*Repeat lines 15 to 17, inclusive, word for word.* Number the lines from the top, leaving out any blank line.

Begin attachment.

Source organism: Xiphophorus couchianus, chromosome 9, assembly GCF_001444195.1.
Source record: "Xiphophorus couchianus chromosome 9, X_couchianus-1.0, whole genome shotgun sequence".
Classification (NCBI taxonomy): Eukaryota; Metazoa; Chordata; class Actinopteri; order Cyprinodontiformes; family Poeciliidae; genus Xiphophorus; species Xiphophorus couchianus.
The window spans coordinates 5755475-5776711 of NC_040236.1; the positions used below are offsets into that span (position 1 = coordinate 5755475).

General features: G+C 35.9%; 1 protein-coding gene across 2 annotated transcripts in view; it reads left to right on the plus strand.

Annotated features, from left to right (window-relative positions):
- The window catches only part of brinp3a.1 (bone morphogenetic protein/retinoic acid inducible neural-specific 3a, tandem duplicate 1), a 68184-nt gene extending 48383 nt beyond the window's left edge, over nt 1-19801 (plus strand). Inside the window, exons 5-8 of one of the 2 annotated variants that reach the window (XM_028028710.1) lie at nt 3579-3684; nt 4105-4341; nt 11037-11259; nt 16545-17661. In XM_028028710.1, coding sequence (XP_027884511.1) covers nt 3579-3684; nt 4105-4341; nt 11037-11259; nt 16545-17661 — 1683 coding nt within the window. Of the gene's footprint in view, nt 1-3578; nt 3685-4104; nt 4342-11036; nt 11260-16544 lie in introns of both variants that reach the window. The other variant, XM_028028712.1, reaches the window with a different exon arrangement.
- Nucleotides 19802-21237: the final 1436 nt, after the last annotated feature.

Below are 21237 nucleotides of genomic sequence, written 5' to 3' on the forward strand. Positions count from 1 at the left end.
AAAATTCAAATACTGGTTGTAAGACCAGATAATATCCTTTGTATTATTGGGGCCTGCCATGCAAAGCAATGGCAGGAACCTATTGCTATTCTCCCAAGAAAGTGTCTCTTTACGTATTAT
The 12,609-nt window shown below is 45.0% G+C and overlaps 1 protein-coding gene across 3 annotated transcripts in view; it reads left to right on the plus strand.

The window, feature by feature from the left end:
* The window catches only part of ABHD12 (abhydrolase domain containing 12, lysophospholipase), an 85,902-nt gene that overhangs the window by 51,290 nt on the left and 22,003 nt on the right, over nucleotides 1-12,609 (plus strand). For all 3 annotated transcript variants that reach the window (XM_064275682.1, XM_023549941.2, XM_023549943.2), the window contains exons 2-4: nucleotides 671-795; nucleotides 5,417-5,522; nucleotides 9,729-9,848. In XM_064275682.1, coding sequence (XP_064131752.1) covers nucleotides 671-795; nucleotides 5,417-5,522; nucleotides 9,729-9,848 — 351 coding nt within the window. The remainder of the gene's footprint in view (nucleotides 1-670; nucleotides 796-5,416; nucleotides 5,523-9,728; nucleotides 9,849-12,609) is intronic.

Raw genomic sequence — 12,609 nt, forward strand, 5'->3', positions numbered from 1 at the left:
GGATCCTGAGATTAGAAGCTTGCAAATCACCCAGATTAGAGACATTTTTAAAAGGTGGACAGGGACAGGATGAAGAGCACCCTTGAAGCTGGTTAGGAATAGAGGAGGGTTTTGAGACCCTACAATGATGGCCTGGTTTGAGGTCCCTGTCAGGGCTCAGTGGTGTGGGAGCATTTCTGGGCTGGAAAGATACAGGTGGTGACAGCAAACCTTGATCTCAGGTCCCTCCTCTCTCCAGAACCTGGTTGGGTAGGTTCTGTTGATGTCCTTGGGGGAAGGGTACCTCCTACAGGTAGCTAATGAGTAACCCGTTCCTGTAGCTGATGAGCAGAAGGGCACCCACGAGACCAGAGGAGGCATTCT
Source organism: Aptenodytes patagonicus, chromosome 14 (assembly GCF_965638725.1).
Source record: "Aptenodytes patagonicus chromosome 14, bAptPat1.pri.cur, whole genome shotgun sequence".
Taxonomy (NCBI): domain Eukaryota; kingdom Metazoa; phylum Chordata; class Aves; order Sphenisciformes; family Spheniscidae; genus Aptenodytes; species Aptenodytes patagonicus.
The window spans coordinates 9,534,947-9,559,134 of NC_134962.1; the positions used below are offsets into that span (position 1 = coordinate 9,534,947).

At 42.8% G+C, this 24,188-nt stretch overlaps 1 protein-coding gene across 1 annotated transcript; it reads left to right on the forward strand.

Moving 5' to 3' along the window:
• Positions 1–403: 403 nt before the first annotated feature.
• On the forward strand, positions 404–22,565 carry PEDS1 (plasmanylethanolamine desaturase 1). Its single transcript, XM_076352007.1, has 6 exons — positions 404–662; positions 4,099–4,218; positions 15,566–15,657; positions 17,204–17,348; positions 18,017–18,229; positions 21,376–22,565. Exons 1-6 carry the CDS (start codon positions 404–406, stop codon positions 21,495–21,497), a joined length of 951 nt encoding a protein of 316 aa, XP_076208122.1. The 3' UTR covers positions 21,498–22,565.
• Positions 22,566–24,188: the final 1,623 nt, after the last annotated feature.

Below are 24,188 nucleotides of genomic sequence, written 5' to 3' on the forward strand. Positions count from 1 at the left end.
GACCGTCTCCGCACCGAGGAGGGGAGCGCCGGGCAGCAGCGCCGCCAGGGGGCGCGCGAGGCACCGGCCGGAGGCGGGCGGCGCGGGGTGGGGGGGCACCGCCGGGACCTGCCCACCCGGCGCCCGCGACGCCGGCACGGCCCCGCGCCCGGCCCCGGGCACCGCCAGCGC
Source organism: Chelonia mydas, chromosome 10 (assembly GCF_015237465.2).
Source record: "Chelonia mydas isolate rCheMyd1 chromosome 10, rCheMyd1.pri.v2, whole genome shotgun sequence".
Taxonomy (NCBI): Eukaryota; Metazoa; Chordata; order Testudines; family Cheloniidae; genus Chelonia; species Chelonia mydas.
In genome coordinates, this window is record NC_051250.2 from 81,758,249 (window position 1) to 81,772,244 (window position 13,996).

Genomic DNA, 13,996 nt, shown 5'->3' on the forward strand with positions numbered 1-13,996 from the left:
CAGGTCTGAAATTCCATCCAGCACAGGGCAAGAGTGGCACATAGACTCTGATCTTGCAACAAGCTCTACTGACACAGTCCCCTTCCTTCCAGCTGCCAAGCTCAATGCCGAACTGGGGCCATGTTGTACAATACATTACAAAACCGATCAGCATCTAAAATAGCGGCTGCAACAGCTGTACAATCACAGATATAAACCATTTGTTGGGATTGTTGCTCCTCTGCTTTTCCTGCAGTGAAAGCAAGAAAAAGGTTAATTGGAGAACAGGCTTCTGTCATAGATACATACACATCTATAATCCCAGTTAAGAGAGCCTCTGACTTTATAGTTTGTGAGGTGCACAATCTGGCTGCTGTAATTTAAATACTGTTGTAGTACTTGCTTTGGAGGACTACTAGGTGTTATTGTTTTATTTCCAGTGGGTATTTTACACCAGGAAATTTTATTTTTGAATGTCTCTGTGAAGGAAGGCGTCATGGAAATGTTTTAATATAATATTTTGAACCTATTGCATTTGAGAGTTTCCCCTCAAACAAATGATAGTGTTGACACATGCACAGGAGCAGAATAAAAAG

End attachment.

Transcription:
GGATCCTGAGATTAGAAGCTTGCAAATCACCCAGATTAGAGACATTTTTAAAAGGTGGACAGGGACAGGATGAAGAGCACCCTTGAAGCTGGTTAGGAATAGAGGAGGGTTTTGAGACCCTACAATGATGGCCTGGTTTGAGGTCCCTGTCAGGGCTCAGTGGTGTGGGAGCATTTCTGGGCTGGAAAGATACAGGTGGTGACAGCAAACCTTGATCTCAGGTCCCTCCTCTCTCCAGAACCTGGTTGGGTAGGTTCTGTTGATGTCCTTGGGGGAAGGGTACCTCCTACAGGTAGCTAATGAGTAACCCGTTCCTGTAGCTGATGAGCAGAAGGGCACCCACGAGACCAGAGGAGGCATTCT
Source organism: Aptenodytes patagonicus, chromosome 14 (assembly GCF_965638725.1).
Source record: "Aptenodytes patagonicus chromosome 14, bAptPat1.pri.cur, whole genome shotgun sequence".